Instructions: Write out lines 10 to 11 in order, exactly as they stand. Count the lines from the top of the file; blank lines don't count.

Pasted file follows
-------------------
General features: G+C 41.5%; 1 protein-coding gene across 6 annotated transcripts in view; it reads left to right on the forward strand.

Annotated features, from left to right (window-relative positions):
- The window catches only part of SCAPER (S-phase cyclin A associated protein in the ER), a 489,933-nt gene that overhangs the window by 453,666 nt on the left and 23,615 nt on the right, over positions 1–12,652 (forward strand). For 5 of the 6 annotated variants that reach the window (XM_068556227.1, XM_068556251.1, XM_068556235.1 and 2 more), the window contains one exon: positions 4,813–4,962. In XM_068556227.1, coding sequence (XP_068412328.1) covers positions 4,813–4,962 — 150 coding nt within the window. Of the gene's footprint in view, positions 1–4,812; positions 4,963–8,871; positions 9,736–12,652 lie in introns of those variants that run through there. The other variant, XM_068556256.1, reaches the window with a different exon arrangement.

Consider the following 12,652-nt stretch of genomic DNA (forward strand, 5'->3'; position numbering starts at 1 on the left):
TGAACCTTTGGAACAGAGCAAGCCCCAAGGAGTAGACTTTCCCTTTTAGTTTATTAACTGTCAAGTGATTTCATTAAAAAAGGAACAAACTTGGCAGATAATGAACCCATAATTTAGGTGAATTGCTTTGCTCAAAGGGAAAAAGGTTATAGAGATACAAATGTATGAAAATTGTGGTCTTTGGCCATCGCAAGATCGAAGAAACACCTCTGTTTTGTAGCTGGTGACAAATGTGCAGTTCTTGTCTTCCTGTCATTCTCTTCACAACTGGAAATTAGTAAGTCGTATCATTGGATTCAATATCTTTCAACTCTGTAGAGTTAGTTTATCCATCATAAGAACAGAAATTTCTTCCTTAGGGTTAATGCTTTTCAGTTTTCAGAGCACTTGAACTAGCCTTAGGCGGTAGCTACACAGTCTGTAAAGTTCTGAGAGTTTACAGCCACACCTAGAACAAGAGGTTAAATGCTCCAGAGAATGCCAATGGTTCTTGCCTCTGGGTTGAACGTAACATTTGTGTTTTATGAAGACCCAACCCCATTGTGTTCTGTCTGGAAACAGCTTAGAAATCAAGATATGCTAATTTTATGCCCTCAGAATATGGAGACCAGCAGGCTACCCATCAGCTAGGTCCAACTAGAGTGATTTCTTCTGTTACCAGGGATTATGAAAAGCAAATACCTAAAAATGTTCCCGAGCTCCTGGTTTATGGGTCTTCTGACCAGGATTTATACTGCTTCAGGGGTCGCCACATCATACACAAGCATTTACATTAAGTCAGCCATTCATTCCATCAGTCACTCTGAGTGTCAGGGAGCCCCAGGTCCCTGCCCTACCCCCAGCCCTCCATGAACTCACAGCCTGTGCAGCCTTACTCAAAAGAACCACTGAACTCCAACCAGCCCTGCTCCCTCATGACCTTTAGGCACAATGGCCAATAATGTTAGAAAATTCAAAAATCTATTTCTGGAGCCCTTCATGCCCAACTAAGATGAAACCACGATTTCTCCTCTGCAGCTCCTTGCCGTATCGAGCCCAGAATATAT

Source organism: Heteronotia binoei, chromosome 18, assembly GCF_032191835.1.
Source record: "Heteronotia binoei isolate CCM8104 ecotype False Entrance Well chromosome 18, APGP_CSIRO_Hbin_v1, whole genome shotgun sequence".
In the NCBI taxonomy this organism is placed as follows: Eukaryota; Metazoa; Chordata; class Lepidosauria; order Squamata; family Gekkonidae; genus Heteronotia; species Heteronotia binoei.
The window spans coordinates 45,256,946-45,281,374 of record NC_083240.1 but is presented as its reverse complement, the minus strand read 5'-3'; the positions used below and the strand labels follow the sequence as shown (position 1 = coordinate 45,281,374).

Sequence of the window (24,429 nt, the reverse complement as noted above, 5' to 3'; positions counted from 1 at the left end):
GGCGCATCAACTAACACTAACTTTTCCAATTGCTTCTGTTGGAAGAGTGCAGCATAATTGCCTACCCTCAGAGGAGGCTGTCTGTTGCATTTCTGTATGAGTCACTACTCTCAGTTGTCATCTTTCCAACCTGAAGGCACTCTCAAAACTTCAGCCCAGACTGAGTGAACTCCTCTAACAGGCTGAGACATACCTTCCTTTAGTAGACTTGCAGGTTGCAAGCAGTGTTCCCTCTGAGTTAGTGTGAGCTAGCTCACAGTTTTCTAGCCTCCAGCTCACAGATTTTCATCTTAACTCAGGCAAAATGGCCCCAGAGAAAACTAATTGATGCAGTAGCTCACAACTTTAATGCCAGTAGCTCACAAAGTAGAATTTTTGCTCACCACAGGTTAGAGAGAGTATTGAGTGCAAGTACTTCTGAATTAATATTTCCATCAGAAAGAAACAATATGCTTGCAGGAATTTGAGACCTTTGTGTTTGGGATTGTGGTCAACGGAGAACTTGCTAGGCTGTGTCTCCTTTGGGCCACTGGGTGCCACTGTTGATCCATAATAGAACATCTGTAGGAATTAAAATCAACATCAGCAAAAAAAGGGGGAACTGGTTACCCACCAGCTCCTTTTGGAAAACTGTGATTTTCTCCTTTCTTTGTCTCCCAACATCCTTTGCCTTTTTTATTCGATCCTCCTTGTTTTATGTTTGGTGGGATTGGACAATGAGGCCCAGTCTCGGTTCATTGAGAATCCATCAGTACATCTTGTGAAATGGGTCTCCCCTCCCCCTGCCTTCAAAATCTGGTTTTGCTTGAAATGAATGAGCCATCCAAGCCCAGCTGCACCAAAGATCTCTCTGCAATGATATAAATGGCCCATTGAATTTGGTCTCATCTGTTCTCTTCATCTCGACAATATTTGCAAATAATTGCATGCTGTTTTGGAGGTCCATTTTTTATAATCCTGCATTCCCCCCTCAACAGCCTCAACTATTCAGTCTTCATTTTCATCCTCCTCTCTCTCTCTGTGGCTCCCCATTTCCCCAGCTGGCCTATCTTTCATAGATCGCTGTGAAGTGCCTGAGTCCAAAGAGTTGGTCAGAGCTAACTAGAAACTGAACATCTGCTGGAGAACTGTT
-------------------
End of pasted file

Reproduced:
Sequence of the window (24,429 nt, the reverse complement as noted above, 5' to 3'; positions counted from 1 at the left end):
GGCGCATCAACTAACACTAACTTTTCCAATTGCTTCTGTTGGAAGAGTGCAGCATAATTGCCTACCCTCAGAGGAGGCTGTCTGTTGCATTTCTGTATGAGTCACTACTCTCAGTTGTCATCTTTCCAACCTGAAGGCACTCTCAAAACTTCAGCCCAGACTGAGTGAACTCCTCTAACAGGCTGAGACATACCTTCCTTTAGTAGACTTGCAGGTTGCAAGCAGTGTTCCCTCTGAGTTAGTGTGAGCTAGCTCACAGTTTTCTAGCCTCCAGCTCACAGATTTTCATCTTAACTCAGGCAAAATGGCCCCAGAGAAAACTAATTGATGCAGTAGCTCACAACTTTAATGCCAGTAGCTCACAAAGTAGAATTTTTGCTCACCACAGGTTAGAGAGAGTATTGAGTGCAAGTACTTCTGAATTAATATTTCCATCAGAAAGAAACAATATGCTTGCAGGAATTTGAGACCTTTGTGTTTGGGATTGTGGTCAACGGAGAACTTGCTAGGCTGTGTCTCCTTTGGGCCACTGGGTGCCACTGTTGATCCATAATAGAACATCTGTAGGAATTAAAATCAACATCAGCAAAAAAAGGGGGAACTGGTTACCCACCAGCTCCTTTTGGAAAACTGTGATTTTCTCCTTTCTTTGTCTCCCAACATCCTTTGCCTTTTTTATTCGATCCTCCTTGTTTTATGTTTGGTGGGATTGGACAATGAGGCCCAGTCTCGGTTCATTGAGAATCCATCAGTACATCTTGTGAAATGGGTCTCCCCTCCCCCTGCCTTCAAAATCTGGTTTTGCTTGAAATGAATGAGCCATCCAAGCCCAGCTGCACCAAAGATCTCTCTGCAATGATATAAATGGCCCATTGAATTTGGTCTCATCTGTTCTCTTCATCTCGACAATATTTGCAAATAATTGCATGCTGTTTTGGAGGTCCATTTTTTATAATCCTGCATTCCCCCCTCAACAGCCTCAACTATTCAGTCTTCATTTTCATCCTCCTCTCTCTCTCTGTGGCTCCCCATTTCCCCAGCTGGCCTATCTTTCATAGATCGCTGTGAAGTGCCTGAGTCCAAAGAGTTGGTCAGAGCTAACTAGAAACTGAACATCTGCTGGAGAACTGTT